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Should Insider Trading be Legalized?

Summary:
New York City businessman Telemaque Lavidas was recently found guilty of insider trading. He was charged with utilizing inside information about a U.S. biotechnology company, and passing it on to Georgios Nikas, a Greek entrepreneur. Lavidas and all others charged with this so-called “crime” should be freed, immediately. Insider trading should be legalized forthwith: it is a victimless crime. Consider the following. A is a wealthy investor, B is a helicopter pilot and a geologist. A is looking for gold, or diamonds, or oil, or copper or some other such mineral. He hires B to go “out there” and seek promising rock formations. In the first contract, A offers B a large salary, say 0,000 per year, plus all expenses, and requires the B share information about his

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New York City businessman Telemaque Lavidas was recently found guilty of insider trading. He was charged with utilizing inside information about a U.S. biotechnology company, and passing it on to Georgios Nikas, a Greek entrepreneur.

Lavidas and all others charged with this so-called “crime” should be freed, immediately. Insider trading should be legalized forthwith: it is a victimless crime.

Consider the following. A is a wealthy investor, B is a helicopter pilot and a geologist. A is looking for gold, or diamonds, or oil, or copper or some other such mineral. He hires B to go “out there” and seek promising rock formations. In the first contract, A offers B a large salary, say $500,000 per year, plus all expenses, and requires the B share information about his discoveries with no one else. In the second contract, A offers B a small salary, say $50,000 per year, again plus all expenses, but now allows B to share information about his discoveries with a few friends and family members, and to use this knowledge on his own account (so as to purchase likely mineral rich lands for himself).

No one would quarrel with the first contract. If B spills the beans, he should be considered guilty of contract violation, and theft, but not insider trading.

But why is the second contract illegal? In the first case, A bears the lion’s share of the risk, B very little, and all the discovery benefits accrue to A.  In the second, A takes on a much smaller share of the risk (he pays B a small salary), B takes on a larger share, and all the discovery benefits accrue to both in some agreed upon fashion. A contract is a contract is a contract. Contracts are the very foundation of the free economy. Unless something is seriously untoward, the second agreement, too, should be considered valid.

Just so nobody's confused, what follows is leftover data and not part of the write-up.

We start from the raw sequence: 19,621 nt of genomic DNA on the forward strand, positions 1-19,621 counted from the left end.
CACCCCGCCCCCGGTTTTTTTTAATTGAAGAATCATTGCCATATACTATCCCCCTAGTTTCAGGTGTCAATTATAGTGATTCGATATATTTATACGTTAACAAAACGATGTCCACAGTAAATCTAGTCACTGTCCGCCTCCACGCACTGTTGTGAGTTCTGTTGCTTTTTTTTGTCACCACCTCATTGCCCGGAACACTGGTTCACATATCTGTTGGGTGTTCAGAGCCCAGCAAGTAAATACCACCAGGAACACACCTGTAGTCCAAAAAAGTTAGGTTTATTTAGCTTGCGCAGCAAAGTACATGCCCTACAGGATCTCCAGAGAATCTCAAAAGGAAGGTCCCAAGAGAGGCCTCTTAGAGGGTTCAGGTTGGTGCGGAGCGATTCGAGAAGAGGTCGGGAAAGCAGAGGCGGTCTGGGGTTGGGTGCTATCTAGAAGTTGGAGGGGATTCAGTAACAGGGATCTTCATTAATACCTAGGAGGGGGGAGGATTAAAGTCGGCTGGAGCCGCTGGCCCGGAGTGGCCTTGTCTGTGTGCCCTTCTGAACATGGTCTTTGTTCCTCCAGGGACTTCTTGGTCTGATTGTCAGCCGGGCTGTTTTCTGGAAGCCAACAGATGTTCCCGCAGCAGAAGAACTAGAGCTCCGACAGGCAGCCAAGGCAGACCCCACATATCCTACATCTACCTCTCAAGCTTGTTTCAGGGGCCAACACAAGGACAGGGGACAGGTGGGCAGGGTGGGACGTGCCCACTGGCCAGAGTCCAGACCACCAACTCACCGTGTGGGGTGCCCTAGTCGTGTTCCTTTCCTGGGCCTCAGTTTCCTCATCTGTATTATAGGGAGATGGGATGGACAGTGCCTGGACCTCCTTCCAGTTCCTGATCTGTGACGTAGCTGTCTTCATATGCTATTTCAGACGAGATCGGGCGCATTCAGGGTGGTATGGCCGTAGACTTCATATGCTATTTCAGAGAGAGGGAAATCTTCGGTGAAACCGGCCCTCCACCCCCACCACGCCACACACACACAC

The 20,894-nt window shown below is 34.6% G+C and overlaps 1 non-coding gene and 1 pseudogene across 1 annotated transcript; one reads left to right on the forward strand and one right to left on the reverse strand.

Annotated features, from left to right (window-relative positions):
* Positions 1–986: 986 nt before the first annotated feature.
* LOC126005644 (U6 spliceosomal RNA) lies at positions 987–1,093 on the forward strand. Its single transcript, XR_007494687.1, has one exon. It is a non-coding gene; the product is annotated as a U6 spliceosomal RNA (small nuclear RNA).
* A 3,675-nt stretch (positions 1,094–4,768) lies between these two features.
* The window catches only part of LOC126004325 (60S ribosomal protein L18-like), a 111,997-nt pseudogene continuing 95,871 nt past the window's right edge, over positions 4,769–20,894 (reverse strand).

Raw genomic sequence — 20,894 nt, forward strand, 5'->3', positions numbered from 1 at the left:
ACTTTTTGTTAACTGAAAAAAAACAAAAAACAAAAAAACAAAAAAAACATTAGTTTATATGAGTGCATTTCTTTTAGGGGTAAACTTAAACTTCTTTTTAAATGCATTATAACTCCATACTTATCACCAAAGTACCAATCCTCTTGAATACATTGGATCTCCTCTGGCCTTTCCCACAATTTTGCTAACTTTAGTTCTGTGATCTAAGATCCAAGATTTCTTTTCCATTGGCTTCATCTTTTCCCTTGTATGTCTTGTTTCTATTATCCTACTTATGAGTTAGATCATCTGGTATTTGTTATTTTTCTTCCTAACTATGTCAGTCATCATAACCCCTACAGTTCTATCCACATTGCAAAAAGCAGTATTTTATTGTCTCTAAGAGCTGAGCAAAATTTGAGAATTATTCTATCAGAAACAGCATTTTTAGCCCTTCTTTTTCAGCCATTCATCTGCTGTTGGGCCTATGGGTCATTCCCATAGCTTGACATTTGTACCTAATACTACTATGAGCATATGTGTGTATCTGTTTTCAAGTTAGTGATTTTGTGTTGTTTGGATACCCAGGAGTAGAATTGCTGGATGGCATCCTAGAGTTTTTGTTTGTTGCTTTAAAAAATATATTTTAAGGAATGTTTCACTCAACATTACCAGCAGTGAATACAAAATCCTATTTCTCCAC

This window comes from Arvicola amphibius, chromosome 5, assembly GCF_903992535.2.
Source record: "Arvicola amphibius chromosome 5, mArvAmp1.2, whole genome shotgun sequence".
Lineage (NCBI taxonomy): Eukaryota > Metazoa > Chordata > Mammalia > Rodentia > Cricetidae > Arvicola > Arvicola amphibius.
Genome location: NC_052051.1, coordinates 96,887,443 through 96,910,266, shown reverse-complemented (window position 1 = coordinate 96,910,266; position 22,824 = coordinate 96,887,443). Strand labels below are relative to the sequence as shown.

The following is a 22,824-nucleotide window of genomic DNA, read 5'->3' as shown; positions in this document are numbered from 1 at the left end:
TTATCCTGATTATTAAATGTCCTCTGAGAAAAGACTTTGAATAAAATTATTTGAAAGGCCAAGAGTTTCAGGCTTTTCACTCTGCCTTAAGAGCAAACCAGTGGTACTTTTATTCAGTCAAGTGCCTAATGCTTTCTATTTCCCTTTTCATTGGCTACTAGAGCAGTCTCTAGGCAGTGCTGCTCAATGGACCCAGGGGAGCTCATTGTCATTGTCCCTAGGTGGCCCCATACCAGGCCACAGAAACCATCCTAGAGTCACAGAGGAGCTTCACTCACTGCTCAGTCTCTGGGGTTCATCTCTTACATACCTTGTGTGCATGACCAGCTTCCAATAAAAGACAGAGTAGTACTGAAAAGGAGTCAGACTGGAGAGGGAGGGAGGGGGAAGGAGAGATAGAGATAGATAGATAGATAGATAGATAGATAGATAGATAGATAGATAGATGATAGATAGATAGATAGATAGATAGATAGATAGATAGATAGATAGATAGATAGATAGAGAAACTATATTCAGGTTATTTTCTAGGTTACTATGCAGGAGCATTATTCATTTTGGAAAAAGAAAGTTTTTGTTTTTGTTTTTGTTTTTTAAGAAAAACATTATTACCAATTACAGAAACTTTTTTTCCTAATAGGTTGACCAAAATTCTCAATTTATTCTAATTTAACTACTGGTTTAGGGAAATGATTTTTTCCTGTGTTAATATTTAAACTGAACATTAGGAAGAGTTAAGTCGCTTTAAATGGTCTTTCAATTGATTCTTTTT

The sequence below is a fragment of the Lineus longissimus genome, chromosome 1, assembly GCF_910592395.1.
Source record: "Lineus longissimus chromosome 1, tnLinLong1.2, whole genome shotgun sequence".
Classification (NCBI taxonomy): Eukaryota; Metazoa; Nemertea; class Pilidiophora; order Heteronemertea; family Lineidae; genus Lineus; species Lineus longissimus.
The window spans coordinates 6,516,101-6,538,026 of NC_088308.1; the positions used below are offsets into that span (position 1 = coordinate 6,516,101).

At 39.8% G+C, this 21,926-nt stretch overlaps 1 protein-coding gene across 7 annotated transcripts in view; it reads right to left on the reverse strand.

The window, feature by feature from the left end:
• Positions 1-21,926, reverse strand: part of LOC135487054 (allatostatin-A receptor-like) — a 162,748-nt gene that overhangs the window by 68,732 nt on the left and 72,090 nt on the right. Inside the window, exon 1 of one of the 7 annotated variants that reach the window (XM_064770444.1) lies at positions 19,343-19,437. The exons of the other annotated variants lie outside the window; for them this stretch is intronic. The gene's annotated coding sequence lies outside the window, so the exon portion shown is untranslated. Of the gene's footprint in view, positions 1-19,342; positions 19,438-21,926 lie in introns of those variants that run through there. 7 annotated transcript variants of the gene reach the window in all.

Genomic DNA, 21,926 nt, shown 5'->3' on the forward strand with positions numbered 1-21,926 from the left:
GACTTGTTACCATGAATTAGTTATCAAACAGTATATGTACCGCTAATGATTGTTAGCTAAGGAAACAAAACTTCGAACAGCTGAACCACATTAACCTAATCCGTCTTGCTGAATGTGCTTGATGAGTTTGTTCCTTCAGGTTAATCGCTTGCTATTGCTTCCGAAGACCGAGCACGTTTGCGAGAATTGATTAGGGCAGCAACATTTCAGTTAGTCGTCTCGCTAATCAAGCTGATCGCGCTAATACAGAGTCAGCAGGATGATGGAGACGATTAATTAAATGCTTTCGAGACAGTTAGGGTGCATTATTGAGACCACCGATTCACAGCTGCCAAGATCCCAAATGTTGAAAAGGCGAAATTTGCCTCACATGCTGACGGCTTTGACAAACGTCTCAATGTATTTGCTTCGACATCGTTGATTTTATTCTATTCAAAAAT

Why do most people recoil from this eminently reasonable conclusion?

It is because they view information not as an economic good, but rather as something vaguely offensive when commodified. You have inside information? Fine. No harm, no foul. But, you have the audacity to sell it, to benefit from it yourself? Then, all legal hell breaks loose with popular support. But a reductio ad absurdum ought to put paid to that sort of thinking. The cello teacher has inside information about playing that instrument. She’s good at it, you’re not. This woman should make her knowledge about the cello available to you for free? That is the logical implication of laws against selling, or benefiting from, inside information. Were we to generalize from this, politicians would be correct: no institution of higher learning ought to be allow to charge tuition! Communism opposes the commodification of pretty much everything. Those who support insider trading prohibitions are thus, in effect, whether they realize it or not, partial communists.

Where are the victims? Who lost out, who has any rights in the matter, from the second contract between A and B? No one, that is who. Well, yes had B told all to everyone about which land is likely to be mineral-laden, the present owners would have been able to sell their terrain for a higher price. But they had no right to this information in the first place.

Not only are there no victims despoiled of anything to which they have a right, but insider trading is a benefit to the wider economic community. It is an aphorism in economics that the equilibrium price, or wage, or interest rate is the most efficient one. At other levels, shortages and surpluses ensue. Happily, while the market exceedingly rarely attains this happy situation, it is always moving in that direction.

How does insider trading impact this phenomenon? Simple: this behavior moves us closer, more quickly, to the situation where supply and demand equate with one another. The more correct information that registers in markets, the better for the economy; the more accurate are prices, which are necessary for rational resource allocation. Inside information is information. If it is allowed to be incorporated in prices, the more accurate they become. But when the law criminalizes such behavior, less of it will occur.

The real problem is not inside traders, who incorporate what tends to be correct information into the market process. It is, rather, “outside traders,” whose knowledge of the market is negative. They are the ones who tend to move us away from the equilibrium markets, in effect, are seeking. Their only saving grace is that when they invest, they tend to lose money and thus have less sway over prices. On the other hand, “there’s a sucker born every day,” so they keep on entering the financial fray. Well, they are not criminals, either.

Free all political prisoners. Free all perpetrators of victimless crimes. Free all insider trader convicts. Michael Milken was recently pardoned for this “crime.” All of his fellow “criminals” in this regard should be treated in the same manner.

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